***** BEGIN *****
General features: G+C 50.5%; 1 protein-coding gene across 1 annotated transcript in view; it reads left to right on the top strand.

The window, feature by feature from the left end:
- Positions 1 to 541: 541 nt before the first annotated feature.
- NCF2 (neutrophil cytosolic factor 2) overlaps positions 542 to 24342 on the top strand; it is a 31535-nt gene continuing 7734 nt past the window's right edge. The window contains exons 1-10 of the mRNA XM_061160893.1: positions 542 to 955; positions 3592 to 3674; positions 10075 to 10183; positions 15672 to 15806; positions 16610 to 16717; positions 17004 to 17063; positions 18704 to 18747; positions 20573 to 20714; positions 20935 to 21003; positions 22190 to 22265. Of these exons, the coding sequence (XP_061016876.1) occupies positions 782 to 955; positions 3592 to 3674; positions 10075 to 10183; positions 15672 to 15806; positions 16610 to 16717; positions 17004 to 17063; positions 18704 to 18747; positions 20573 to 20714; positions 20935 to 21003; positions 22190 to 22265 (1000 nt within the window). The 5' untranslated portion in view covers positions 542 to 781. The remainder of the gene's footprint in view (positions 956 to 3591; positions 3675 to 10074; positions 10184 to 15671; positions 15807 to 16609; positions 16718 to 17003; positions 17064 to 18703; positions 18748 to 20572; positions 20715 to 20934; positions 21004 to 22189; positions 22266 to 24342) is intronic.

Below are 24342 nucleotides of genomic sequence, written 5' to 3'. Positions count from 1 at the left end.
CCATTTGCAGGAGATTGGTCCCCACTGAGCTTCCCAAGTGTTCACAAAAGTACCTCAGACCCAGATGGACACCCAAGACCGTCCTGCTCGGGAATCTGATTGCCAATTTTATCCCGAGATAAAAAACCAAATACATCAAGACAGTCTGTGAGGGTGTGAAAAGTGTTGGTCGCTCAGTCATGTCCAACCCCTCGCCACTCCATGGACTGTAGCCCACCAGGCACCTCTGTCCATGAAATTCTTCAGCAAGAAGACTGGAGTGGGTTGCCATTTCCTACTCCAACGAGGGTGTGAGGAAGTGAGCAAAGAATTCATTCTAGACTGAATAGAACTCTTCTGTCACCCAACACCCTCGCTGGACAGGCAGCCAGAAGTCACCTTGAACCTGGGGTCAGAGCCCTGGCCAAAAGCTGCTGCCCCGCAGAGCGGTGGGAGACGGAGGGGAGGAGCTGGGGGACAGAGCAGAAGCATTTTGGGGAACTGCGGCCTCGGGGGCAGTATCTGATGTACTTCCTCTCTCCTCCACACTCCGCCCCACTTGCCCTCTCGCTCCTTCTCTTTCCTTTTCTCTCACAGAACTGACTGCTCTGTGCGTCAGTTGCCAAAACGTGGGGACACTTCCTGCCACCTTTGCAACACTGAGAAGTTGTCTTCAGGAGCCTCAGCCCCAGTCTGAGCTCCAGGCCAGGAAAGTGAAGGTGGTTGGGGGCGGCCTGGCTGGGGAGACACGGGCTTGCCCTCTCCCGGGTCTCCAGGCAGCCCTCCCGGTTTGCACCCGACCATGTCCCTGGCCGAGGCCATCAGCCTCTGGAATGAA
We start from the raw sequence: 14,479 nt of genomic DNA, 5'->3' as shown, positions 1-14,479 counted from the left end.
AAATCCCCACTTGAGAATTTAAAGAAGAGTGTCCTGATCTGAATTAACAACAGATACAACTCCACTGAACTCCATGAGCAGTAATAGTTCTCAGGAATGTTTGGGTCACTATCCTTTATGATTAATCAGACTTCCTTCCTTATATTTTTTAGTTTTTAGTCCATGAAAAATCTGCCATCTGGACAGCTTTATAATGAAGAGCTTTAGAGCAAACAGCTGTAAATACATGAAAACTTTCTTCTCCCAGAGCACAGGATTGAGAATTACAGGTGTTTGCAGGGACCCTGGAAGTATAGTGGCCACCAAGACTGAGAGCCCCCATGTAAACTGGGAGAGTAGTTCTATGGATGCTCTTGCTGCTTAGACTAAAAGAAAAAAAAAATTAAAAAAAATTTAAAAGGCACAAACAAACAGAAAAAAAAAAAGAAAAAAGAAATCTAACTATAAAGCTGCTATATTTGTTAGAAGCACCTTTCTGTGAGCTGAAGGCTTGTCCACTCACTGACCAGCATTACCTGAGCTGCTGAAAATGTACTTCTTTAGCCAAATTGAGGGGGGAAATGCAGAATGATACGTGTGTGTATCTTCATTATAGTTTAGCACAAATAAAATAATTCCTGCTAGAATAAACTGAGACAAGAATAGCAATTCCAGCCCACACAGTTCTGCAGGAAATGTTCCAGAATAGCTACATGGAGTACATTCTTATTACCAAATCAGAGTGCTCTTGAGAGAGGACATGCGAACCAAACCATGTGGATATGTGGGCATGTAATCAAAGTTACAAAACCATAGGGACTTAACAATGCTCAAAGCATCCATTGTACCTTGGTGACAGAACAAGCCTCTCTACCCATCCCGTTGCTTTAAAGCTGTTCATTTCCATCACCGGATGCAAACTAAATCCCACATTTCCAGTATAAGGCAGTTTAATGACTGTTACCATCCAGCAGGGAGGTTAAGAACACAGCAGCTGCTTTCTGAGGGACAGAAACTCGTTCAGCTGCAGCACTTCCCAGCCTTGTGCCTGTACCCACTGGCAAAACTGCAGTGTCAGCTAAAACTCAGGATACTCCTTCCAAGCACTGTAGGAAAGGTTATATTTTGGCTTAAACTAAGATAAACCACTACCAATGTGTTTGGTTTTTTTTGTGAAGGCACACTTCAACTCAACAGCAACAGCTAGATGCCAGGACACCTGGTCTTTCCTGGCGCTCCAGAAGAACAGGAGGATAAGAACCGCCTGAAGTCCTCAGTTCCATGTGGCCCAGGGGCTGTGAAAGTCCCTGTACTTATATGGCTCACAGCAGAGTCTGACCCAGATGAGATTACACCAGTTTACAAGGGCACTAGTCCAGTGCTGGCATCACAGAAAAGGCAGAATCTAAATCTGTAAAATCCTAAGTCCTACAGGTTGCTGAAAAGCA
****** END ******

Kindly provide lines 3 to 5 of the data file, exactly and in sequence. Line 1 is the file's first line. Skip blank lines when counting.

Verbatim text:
- Positions 1 to 541: 541 nt before the first annotated feature.
- NCF2 (neutrophil cytosolic factor 2) overlaps positions 542 to 24342 on the top strand; it is a 31535-nt gene continuing 7734 nt past the window's right edge. The window contains exons 1-10 of the mRNA XM_061160893.1: positions 542 to 955; positions 3592 to 3674; positions 10075 to 10183; positions 15672 to 15806; positions 16610 to 16717; positions 17004 to 17063; positions 18704 to 18747; positions 20573 to 20714; positions 20935 to 21003; positions 22190 to 22265. Of these exons, the coding sequence (XP_061016876.1) occupies positions 782 to 955; positions 3592 to 3674; positions 10075 to 10183; positions 15672 to 15806; positions 16610 to 16717; positions 17004 to 17063; positions 18704 to 18747; positions 20573 to 20714; positions 20935 to 21003; positions 22190 to 22265 (1000 nt within the window). The 5' untranslated portion in view covers positions 542 to 781. The remainder of the gene's footprint in view (positions 956 to 3591; positions 3675 to 10074; positions 10184 to 15671; positions 15807 to 16609; positions 16718 to 17003; positions 17064 to 18703; positions 18748 to 20572; positions 20715 to 20934; positions 21004 to 22189; positions 22266 to 24342) is intronic.

Below are 24342 nucleotides of genomic sequence, written 5' to 3'. Positions count from 1 at the left end.